Yantis (1992) showed goal-directed attention allocation within an MOT framework. Participants who were instructed to group all targets together displayed higher tracking accuracy than those who were given neutral tracking instructions. This shows that participants modified their tracking strategy in a goal-directed manner. Brockhoff and Huff (2016) combined a typical MOT task with a non-interfering top-down identification task. Participants were instructed to identify the behavior of dynamic cartoon eyes. The cartoon eyes were the objects in the MOT task and the moving pupils cued either a single target or single distractor by all rotating to look towards that specific object. Participants could ignore or prioritize objects based on cueing, thus indicating goal-driven attention allocation during the MOT task. Taken together, these results demonstrate top-down mechanisms driving attentional allocation but do not provide any insight into the potential for top-down unequal attentional allocation between two simultaneously tracked objects within a trial.
Goal-directed unequal attention allocation has been demonstrated in other attention-based tasks in which participants are instructed to allocate different proportions of their attention accordingly. Miller and Bonnell (1994) instructed participants to pay a certain amount of attention to a line-length discrimination task on the left side of the screen and the remaining attention to the right side and revealed that sensitivity increased with the proportion of attention devoted to that side. Fitousi (2016) instructed participants to allocate differential amounts of their attention to the top and bottom halves of a face. Such instructions were effective in modifying the amount of attention allocated to either half of the face, with participants’ performance improving as a function of attention allocation (Fitousi, 2016). Atkinson, Berry, Waterman, Baddeley, Hitch, and Allen (2018) used probe frequencies (i.e., how frequently a more valuable item was tested) to examine whether memory for an item was enhanced if participants were told it would be tested more frequently. Memory was enhanced for the relatively more valuable item, indicating that attention can be directed according to probe frequencies. However, on the contrary, Chen, Howe, and Holcombe (2013) claim that it would be difficult to induce participants to allocate a specific proportion of attention to two targets during an MOT task due to the extended duration of tracking across an MOT trial. We empirically test this claim here.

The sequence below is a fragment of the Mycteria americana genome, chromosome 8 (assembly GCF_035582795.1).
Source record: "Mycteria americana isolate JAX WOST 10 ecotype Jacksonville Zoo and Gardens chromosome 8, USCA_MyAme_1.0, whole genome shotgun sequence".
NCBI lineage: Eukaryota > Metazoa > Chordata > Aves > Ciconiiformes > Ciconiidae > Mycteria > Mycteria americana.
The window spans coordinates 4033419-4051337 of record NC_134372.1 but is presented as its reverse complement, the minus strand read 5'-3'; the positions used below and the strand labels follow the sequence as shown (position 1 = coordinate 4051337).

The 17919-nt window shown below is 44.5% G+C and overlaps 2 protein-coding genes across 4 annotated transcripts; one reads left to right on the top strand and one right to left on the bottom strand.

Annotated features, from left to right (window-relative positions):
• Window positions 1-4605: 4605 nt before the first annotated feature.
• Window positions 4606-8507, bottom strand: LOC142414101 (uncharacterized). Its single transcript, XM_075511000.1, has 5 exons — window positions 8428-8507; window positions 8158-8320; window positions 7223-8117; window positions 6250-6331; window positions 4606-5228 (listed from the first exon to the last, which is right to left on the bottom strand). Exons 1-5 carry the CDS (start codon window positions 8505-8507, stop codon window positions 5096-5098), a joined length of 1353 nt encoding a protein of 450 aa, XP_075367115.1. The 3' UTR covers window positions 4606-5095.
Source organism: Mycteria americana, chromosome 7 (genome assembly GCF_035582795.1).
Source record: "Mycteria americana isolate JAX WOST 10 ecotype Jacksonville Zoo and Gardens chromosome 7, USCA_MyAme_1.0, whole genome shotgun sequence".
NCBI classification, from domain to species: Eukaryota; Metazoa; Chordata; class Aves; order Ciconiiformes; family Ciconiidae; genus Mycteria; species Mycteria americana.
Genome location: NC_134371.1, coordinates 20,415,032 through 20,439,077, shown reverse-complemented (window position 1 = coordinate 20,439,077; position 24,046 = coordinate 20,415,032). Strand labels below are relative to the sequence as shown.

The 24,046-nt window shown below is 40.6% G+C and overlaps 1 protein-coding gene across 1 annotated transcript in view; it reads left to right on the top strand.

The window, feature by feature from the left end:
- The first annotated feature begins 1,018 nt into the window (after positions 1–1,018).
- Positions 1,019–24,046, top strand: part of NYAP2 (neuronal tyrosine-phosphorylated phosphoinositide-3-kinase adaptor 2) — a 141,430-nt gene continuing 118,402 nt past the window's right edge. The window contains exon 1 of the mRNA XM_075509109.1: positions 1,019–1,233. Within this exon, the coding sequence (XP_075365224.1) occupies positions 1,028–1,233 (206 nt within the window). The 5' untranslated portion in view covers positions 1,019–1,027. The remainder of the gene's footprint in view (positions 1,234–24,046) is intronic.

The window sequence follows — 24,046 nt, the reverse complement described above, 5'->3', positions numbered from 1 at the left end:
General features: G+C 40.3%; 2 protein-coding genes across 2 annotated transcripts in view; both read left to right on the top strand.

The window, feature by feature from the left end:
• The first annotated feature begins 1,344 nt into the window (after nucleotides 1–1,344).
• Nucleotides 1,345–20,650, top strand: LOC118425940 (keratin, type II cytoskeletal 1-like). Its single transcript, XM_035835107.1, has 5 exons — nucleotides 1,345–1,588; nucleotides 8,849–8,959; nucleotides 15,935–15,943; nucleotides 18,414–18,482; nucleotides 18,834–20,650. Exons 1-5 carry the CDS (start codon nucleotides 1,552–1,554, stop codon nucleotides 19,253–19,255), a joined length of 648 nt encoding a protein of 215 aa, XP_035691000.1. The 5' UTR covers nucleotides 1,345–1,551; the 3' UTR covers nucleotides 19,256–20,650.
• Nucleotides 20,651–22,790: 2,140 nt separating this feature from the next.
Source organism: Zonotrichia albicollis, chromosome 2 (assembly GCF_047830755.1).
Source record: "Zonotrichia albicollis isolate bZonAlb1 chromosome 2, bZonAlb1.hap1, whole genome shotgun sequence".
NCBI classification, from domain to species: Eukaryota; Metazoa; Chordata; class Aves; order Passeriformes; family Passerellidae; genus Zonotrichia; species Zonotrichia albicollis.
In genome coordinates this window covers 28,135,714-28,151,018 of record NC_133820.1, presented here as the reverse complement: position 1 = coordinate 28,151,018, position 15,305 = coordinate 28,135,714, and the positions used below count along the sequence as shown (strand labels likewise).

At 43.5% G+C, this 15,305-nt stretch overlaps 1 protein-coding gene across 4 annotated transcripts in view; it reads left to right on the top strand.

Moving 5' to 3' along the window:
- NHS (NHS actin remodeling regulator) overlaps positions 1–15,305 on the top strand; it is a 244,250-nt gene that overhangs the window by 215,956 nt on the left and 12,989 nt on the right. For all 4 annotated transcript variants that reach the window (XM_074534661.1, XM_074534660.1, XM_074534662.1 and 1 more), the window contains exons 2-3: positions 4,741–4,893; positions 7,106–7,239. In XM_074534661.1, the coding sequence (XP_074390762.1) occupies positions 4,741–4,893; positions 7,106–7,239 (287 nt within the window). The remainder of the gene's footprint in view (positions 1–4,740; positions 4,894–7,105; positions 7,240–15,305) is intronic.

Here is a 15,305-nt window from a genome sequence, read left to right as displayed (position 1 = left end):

The present series of experiments examined whether participants could split attention unequally to multiple moving objects in a goal-directed manner. We used modified MOT tasks in which the priority of targets was manipulated to examine the effect of target priority on tracking performance. Such modification resulted in the task encompassing components of both MOT and MIT. MIT requires participants to maintain location-identity bindings during tracking (Mayerhoff, Papenmeier, & Huff, 2017). This modified MOT task requires participants to assign a priority (i.e., an identity) to each target during a trial and therefore fits with an MIT task. However, the index of tracking performance fits more closely with the MOT literature because the targets’ position or trajectory is queried rather than an identity-related response.
Experiment 1 examined whether participants could split attention unequally between high- and low-priority targets. Experiments 2 and 3 explored how fine-grained participants’ ability to allocate attention unequally was by manipulating the target priorities at finer increments. Tracking performance was measured as the absolute error between the actual and estimated trajectory (Experiments 1 and 2) or location (Experiment 3). In addition, we used a mixture distribution analysis (based on Zhang & Luck, 2008) to estimate the precision of tracking and the guessing rate. We hypothesized that the magnitude of tracking error, proportion of guessing, and the precision of tracking would be lower for the higher priority targets in all three experiments indicative of strategic unequal attention allocation.